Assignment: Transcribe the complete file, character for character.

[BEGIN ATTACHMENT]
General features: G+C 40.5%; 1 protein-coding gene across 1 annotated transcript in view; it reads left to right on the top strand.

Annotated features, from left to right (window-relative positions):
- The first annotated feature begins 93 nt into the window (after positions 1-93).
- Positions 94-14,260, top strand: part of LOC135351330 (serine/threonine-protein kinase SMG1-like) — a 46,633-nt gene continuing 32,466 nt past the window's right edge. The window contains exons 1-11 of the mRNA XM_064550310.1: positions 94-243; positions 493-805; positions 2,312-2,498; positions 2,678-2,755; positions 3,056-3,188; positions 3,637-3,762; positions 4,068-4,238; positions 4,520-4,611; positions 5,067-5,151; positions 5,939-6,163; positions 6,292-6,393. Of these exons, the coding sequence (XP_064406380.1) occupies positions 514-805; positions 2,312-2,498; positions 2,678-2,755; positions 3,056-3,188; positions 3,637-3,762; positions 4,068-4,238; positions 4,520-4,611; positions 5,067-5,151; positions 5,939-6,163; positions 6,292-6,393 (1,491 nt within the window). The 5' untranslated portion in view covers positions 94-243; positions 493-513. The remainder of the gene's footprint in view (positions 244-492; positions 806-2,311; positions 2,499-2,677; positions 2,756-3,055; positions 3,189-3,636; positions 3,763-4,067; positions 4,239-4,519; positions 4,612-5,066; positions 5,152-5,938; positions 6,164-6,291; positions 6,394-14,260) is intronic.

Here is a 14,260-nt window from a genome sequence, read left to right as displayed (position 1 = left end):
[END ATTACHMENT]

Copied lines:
General features: G+C 40.5%; 1 protein-coding gene across 1 annotated transcript in view; it reads left to right on the top strand.

Annotated features, from left to right (window-relative positions):
- The first annotated feature begins 93 nt into the window (after positions 1-93).
- Positions 94-14,260, top strand: part of LOC135351330 (serine/threonine-protein kinase SMG1-like) — a 46,633-nt gene continuing 32,466 nt past the window's right edge. The window contains exons 1-11 of the mRNA XM_064550310.1: positions 94-243; positions 493-805; positions 2,312-2,498; positions 2,678-2,755; positions 3,056-3,188; positions 3,637-3,762; positions 4,068-4,238; positions 4,520-4,611; positions 5,067-5,151; positions 5,939-6,163; positions 6,292-6,393. Of these exons, the coding sequence (XP_064406380.1) occupies positions 514-805; positions 2,312-2,498; positions 2,678-2,755; positions 3,056-3,188; positions 3,637-3,762; positions 4,068-4,238; positions 4,520-4,611; positions 5,067-5,151; positions 5,939-6,163; positions 6,292-6,393 (1,491 nt within the window). The 5' untranslated portion in view covers positions 94-243; positions 493-513. The remainder of the gene's footprint in view (positions 244-492; positions 806-2,311; positions 2,499-2,677; positions 2,756-3,055; positions 3,189-3,636; positions 3,763-4,067; positions 4,239-4,519; positions 4,612-5,066; positions 5,152-5,938; positions 6,164-6,291; positions 6,394-14,260) is intronic.

Here is a 14,260-nt window from a genome sequence, read left to right as displayed (position 1 = left end):